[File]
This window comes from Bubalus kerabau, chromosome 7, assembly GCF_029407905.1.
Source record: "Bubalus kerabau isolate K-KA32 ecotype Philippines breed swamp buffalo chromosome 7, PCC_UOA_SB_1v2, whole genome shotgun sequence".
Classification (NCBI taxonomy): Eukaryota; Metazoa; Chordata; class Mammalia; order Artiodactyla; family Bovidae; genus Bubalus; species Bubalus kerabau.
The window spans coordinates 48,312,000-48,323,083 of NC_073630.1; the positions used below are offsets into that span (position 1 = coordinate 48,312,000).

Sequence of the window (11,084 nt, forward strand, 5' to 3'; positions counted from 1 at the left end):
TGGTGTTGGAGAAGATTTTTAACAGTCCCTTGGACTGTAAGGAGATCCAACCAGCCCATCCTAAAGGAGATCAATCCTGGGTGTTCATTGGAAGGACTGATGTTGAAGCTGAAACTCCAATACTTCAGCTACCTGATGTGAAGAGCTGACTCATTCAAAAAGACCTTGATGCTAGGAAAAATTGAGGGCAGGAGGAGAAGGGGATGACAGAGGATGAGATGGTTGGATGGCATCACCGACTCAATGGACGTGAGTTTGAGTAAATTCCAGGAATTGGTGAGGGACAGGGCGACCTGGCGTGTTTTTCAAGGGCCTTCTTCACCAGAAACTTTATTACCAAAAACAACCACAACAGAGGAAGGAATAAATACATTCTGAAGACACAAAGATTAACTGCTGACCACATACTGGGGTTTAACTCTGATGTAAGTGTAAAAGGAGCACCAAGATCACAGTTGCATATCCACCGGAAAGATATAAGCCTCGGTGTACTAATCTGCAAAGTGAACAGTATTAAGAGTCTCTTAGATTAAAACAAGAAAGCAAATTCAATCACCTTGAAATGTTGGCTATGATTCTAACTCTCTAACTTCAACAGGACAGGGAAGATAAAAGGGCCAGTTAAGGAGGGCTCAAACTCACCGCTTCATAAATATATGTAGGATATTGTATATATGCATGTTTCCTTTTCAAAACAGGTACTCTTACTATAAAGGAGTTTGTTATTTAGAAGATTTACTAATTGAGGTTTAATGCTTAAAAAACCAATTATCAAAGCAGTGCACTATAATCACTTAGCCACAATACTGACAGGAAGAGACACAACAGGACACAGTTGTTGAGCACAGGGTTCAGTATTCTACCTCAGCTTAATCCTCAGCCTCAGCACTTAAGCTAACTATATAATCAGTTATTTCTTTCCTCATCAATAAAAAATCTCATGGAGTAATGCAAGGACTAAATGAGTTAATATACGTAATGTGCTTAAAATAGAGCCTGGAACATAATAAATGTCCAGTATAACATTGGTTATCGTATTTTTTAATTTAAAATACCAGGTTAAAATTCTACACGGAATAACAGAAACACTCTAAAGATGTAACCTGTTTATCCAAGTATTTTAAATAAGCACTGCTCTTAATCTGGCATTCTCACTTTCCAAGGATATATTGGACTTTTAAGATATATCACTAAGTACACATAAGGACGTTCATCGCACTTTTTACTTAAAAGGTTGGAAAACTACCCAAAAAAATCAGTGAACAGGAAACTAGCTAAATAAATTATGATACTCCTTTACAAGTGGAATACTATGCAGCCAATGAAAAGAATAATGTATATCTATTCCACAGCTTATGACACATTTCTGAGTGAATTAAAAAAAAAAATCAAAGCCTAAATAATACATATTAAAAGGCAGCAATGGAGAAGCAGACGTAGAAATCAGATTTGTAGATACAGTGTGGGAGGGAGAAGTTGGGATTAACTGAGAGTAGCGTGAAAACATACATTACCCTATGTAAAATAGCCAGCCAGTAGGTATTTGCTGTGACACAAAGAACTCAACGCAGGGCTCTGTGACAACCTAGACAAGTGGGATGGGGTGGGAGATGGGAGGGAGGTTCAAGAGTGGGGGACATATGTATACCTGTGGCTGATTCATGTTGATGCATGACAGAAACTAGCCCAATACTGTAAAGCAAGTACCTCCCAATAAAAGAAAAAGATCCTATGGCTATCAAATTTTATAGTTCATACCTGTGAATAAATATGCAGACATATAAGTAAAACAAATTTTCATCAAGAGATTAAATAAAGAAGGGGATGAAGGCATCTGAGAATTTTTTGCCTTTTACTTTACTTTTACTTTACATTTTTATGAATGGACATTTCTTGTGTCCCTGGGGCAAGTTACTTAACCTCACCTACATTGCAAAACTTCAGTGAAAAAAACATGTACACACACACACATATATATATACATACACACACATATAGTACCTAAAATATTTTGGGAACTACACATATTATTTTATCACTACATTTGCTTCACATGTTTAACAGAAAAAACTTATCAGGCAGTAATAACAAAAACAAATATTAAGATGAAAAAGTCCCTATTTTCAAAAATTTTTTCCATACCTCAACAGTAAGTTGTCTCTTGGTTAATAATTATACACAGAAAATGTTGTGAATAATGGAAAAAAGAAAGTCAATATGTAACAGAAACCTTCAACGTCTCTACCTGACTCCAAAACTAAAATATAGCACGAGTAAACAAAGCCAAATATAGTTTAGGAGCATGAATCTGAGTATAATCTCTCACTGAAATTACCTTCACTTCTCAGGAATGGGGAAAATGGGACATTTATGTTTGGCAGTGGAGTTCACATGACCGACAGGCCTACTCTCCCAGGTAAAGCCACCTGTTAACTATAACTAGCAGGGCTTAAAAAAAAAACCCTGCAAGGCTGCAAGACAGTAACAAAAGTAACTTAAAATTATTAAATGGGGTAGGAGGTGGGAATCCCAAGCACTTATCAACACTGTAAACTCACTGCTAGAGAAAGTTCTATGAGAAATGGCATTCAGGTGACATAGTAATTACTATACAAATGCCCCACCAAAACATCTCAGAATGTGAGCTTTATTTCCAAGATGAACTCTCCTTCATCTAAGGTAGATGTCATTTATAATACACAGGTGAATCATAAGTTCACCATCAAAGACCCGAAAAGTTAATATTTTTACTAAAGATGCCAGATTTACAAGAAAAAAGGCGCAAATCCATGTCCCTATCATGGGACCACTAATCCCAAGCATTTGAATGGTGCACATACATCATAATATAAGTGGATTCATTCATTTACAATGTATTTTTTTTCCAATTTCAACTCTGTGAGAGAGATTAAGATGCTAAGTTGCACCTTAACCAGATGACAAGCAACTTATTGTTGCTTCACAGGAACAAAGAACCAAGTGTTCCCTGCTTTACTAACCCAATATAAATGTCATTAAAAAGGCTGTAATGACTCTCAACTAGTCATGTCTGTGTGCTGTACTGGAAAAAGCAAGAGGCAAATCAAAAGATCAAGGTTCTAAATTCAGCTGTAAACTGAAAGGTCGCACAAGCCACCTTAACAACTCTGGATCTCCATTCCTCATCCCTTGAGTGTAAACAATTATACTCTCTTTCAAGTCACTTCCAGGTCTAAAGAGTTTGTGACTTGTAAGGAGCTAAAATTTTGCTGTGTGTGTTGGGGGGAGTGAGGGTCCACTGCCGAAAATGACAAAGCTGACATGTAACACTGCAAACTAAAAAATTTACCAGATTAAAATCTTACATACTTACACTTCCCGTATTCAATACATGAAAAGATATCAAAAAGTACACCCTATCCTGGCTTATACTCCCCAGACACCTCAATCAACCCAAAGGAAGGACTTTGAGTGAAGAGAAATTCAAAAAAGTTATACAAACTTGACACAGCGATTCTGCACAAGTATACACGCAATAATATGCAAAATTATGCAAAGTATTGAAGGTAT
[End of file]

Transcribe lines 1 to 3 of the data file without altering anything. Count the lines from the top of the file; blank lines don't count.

This window comes from Bubalus kerabau, chromosome 7, assembly GCF_029407905.1.
Source record: "Bubalus kerabau isolate K-KA32 ecotype Philippines breed swamp buffalo chromosome 7, PCC_UOA_SB_1v2, whole genome shotgun sequence".
Classification (NCBI taxonomy): Eukaryota; Metazoa; Chordata; class Mammalia; order Artiodactyla; family Bovidae; genus Bubalus; species Bubalus kerabau.